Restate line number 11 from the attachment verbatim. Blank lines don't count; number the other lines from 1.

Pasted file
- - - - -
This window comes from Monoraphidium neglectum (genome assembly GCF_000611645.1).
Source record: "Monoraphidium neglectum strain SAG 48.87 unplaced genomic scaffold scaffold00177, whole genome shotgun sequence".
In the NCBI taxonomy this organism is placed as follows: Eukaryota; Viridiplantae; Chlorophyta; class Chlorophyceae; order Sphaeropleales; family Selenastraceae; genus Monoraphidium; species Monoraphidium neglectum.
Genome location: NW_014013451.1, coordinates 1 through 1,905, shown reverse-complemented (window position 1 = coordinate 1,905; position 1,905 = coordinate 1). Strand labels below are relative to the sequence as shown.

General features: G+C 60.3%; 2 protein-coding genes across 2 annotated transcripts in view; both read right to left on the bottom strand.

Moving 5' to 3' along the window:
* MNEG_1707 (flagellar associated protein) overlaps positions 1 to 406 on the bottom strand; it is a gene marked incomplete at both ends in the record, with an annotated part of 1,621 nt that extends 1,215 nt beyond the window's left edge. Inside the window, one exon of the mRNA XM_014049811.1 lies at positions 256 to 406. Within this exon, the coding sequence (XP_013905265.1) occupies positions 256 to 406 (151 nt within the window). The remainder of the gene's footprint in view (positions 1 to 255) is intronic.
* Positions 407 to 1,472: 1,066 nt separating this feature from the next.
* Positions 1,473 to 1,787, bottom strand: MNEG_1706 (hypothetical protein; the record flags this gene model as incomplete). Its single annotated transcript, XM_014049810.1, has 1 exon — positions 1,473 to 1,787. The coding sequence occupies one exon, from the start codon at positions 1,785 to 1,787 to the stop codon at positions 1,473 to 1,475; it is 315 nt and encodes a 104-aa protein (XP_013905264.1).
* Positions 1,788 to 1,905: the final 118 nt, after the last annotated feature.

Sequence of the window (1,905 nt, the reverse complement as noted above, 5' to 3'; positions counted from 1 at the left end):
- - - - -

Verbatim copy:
Sequence of the window (1,905 nt, the reverse complement as noted above, 5' to 3'; positions counted from 1 at the left end):